Jenny Don't And The Spurs

Hi-Fi Music Lounge Presents

Jenny Don't And The Spurs

Chuck Westmoreland, Brittany Bailey

Sat · November 25, 2017

Doors: 8:00 pm / Show: 9:00 pm

Hi-Fi Lounge

$8 at the Door

Tickets at the Door

This event is 21 and over

Jenny Don't And The Spurs
Jenny Don't And The Spurs
If you have a love for old classic country artists such as Hank Williams and Patsy Cline then you might have a soft spot for this Portland band. Jenny Don't sings from the heart and Sam, Kelly, and JT play like there is no tomorrow. Sit back and enjoy!
Chuck Westmoreland
Chuck Westmoreland
Eight years ago you would’ve seen Chuck Westmoreland onstage, a busted sprinkler head of awkward and endearing gyrations, gesticulations, and sweat who came, as he put it then, to “rock [your] balls off.”
Eight years ago he would’ve been preaching psycho-sexual pop songs with his band, The Kingdom. Singing conceptually interconnected, insanely catchy nuggets about cars, gender metamorphosis, Dog Day Afternoon, and—somehow—Johnny Unitas in a warbling falsetto caught somewhere between the pearly gates and a truck stop.
Eight years ago. Before he walked away from it all. Before marriage. Before his wife’s cancer fight brought him to his knees. Before the birth of his first child chiseled away whatever remained of that almost-famous man that used to bounce around under the spotlight.
Nearly a decade later, Westmoreland returns with his self-titled solo debut, a powerful album that takes his gift for character sketches and deconstructions and turns the focus squarely, and unblinkingly, on himself.
Chuck Westmoreland is not only a history of his eight-year rock ‘n’ roll sabbatical, but a departure from rock ‘n’ roll entirely. Westmoreland’s work with The Kingdom—hailed by everyone from Spin and The Onion’s A.V. Club to Portland’s dueling alt-weeklies—existed in an ephemeral flight of pop fancy. Chuck Westmoreland has four appendages firmly planted in the unforgiving muck and mire of real life.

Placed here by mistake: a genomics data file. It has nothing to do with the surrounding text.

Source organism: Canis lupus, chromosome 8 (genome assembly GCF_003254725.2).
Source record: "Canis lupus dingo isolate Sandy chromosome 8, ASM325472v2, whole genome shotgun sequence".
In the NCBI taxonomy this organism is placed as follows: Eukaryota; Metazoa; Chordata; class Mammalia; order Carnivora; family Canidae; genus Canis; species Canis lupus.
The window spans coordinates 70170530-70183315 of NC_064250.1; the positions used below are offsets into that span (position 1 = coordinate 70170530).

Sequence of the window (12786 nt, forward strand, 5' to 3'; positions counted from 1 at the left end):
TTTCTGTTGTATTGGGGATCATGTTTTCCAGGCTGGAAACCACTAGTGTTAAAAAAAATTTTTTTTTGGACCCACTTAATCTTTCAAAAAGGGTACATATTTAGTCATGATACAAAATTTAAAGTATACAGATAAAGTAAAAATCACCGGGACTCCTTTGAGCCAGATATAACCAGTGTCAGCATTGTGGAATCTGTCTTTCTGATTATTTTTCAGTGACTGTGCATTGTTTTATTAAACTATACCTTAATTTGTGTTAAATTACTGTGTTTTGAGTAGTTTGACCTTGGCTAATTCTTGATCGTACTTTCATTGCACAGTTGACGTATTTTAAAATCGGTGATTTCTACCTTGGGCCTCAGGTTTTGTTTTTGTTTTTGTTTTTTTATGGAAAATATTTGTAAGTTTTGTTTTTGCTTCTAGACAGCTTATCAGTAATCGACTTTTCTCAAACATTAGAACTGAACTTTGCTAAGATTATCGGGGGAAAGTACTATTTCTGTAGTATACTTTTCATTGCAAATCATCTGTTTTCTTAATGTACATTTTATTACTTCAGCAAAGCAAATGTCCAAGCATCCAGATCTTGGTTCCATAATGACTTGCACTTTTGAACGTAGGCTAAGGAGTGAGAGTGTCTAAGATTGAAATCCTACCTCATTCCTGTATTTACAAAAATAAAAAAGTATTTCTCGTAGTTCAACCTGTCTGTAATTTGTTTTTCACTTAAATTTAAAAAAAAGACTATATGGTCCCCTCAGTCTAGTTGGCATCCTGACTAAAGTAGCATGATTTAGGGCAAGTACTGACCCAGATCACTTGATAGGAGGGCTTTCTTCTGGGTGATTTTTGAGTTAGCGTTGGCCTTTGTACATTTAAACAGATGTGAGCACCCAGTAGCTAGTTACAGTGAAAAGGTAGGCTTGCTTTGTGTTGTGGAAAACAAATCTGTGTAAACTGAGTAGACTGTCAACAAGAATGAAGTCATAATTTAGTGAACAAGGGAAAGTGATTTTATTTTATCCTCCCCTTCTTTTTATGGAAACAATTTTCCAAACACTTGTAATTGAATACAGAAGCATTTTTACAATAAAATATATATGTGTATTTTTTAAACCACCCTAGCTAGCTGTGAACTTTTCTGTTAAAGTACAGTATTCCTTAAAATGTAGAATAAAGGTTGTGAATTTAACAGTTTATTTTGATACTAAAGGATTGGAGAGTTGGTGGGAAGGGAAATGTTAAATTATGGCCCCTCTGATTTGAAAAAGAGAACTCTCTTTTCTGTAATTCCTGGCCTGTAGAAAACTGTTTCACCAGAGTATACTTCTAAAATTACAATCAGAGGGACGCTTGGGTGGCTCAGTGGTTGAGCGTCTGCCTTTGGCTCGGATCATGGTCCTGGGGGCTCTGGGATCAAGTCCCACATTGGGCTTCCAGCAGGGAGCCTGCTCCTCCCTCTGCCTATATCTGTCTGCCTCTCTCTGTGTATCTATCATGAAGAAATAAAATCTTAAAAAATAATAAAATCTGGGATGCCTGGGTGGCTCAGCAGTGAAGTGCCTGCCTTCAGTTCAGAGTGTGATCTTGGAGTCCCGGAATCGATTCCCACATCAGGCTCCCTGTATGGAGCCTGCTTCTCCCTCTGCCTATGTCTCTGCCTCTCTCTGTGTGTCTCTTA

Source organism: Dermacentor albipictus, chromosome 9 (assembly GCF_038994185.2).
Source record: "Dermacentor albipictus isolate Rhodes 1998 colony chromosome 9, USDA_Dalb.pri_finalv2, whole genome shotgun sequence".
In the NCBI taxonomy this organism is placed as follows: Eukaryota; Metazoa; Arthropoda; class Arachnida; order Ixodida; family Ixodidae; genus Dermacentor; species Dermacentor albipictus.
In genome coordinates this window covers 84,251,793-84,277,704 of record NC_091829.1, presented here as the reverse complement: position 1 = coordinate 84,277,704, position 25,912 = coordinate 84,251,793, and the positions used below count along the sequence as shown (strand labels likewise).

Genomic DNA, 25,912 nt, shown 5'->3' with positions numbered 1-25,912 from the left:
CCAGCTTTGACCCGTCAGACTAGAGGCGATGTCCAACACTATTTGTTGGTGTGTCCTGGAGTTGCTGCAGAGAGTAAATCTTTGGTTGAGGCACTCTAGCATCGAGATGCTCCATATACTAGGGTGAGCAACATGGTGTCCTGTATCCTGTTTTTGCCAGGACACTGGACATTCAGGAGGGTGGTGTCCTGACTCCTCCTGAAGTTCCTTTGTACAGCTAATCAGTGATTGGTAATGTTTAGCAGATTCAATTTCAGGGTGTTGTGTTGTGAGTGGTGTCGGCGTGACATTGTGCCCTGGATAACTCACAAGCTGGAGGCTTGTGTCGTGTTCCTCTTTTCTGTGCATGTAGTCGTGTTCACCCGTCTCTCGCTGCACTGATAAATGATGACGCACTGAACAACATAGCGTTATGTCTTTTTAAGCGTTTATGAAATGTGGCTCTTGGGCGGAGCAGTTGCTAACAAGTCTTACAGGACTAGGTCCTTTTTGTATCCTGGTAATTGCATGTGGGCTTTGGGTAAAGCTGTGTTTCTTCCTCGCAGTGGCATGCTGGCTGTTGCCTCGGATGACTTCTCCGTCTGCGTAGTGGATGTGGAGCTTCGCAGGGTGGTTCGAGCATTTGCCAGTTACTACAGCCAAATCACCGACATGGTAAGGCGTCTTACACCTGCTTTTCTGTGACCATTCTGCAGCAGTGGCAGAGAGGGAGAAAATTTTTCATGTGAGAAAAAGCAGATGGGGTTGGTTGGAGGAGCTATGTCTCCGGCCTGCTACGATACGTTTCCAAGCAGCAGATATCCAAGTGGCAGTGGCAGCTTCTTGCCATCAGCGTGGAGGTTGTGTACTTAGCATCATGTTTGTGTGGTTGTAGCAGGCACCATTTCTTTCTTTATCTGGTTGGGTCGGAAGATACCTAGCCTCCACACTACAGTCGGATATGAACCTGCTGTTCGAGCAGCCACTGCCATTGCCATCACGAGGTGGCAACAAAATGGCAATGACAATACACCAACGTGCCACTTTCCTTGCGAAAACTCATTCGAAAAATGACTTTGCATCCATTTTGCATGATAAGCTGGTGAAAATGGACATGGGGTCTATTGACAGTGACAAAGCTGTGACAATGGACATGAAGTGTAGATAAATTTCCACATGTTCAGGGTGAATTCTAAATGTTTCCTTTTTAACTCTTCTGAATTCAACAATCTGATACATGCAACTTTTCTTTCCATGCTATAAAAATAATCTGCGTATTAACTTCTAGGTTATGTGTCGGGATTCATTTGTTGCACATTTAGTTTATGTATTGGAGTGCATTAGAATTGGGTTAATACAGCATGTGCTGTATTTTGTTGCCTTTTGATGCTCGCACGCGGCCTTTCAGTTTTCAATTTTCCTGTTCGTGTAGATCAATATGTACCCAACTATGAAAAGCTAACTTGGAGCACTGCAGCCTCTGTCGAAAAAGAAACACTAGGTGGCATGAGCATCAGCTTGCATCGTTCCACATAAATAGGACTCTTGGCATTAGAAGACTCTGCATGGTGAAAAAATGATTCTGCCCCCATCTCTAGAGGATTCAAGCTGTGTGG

“The songs are about the lyrics more than anything else,” Westmoreland explains. “I’m trying to tell personal stories that reveal something terrible, familiar, and hopeful to the listener.”
Owing more to Gordon Lightfoot than Guided by Voices, Chuck Westmoreland shears away all outré influences for a singer-songwriter’s lunch pail full of bare-knuckle blood and guts. Much like Springsteen turned his back on street-racing anthems for noir Heartland story telling on Nebraska, Westmoreland gets to the gritty business of life and death and loss on his solo debut. These aren’t songs about leaving and transformation; these are songs about sticking around in the face of tragedy, setting your feet, and fighting. Bones are cracked open and marrow spooned out with dirty fingers: the good, the bad, and the frustratingly in-between.